The Questions: Sometimes cynical, sometimes hopeful, and all thoughtful songs
The stark dramatic intro to the first track, Dylan’s A Hard Rain’s A-Gonna Fall, sets the tone for Kurt Elling’s latest album. A response to the widespread anxiety of the times we’re living in now, The Questions brings together a collection of songs that are sometimes cynical, sometimes hopeful and all thoughtful.
The jazzy and powerful singing we’ve come to expect from Elling is in abundance here. I should note that people fall into two camps when it comes to Elling – love him and hate him. I’m solidly in the love-him camp, but I can understand how some may not enjoy his vocal tone, which can be strident at times. His technical skills, big range and beautiful handling of ballads override any cringe-making bits for me though. His bandmates turn in equally powerful and emotive performances.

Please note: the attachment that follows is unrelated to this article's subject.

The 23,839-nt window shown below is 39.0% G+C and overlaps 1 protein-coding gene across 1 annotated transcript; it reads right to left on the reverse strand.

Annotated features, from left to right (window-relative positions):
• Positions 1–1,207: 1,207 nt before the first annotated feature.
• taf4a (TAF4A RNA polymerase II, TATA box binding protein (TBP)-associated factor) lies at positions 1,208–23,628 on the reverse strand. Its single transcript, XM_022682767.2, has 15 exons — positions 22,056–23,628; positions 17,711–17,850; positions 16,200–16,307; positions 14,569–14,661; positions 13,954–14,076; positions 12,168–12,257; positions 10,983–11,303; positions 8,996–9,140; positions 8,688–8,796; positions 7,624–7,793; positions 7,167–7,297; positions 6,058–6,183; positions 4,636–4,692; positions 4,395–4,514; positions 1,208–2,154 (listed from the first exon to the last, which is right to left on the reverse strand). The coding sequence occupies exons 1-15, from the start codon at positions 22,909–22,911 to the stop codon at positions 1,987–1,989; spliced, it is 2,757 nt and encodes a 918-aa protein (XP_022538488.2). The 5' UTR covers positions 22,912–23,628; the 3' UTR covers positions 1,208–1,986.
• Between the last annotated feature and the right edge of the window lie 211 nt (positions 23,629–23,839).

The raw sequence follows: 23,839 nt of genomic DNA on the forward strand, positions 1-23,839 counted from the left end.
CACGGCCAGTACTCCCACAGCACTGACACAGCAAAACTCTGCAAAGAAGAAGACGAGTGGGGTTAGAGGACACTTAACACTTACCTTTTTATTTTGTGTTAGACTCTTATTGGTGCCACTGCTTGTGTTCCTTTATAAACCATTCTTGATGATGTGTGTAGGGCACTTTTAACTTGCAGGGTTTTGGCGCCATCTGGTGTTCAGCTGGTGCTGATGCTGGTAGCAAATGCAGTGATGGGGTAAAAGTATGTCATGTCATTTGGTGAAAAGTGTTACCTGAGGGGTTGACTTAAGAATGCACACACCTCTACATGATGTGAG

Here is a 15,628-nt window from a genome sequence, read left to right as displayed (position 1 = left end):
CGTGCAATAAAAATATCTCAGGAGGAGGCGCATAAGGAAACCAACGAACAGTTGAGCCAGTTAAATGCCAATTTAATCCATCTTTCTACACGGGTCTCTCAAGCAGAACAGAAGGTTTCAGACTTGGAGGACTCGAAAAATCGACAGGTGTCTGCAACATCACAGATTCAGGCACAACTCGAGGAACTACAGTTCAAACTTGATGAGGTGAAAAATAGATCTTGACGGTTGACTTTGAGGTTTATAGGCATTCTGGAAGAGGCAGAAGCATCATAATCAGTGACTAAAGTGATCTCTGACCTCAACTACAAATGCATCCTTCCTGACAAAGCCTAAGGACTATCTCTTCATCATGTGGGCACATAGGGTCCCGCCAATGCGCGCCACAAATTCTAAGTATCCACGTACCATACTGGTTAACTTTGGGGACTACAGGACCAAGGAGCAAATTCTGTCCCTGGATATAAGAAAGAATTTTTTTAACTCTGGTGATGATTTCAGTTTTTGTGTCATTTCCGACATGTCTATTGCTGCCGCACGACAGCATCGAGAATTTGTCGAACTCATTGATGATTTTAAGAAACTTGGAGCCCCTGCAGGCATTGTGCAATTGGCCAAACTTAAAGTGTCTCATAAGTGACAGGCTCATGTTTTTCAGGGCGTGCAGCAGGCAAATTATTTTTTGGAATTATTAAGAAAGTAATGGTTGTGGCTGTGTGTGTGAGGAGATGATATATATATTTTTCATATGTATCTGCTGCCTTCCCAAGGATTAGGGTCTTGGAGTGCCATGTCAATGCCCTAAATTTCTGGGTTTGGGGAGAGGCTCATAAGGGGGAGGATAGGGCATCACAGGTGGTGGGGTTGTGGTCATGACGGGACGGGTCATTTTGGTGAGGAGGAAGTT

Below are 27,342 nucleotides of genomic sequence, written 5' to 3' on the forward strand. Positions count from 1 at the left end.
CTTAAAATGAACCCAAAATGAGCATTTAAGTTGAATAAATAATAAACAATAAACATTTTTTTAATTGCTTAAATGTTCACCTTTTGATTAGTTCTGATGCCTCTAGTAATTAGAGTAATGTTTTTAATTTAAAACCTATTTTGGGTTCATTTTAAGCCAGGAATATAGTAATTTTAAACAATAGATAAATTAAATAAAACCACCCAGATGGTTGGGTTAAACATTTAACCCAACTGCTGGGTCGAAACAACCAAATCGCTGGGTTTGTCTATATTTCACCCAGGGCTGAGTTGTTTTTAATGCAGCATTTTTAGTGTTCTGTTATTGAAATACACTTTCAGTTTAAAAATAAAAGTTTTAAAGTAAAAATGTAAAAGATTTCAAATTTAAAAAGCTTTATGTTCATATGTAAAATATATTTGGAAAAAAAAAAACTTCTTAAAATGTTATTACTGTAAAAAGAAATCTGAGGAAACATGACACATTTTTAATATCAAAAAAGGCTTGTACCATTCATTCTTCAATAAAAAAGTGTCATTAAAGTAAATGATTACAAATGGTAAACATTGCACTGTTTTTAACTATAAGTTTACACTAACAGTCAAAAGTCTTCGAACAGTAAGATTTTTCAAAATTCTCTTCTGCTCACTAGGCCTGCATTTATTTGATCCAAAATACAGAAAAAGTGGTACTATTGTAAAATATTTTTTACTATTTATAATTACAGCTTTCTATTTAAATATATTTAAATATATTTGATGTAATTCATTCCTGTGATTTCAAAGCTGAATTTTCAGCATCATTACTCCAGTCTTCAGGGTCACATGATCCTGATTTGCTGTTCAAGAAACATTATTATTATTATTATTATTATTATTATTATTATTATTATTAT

Jeff “Tain” Watts is particularly strong on drums on A Secret in Three Views, a revamp of the Jaco Pastorius instrumental Three Views of a Secret that Elling has set lyrics to, with help from the 13th-century Persian poet, Rumi. This is just one of three songs on the album for which Elling has adapted existing poetry. The others are Endless Lawns – Carla Bley’s Lawns with lyrics from a poem by Sara Teasdale (with a gorgeous trumpet solo from Marquis Hill) and The Enchantress, a beautiful new song by pianist Joey Calderazzo with a bit of a bossa nova feel, and lyrics using lines from a Wallace Stevens poem. A lovely, swooping take on Skylark, with sensitive piano solo by Stu Mindeman, closes out the album with an appropriate sense of expectant longing.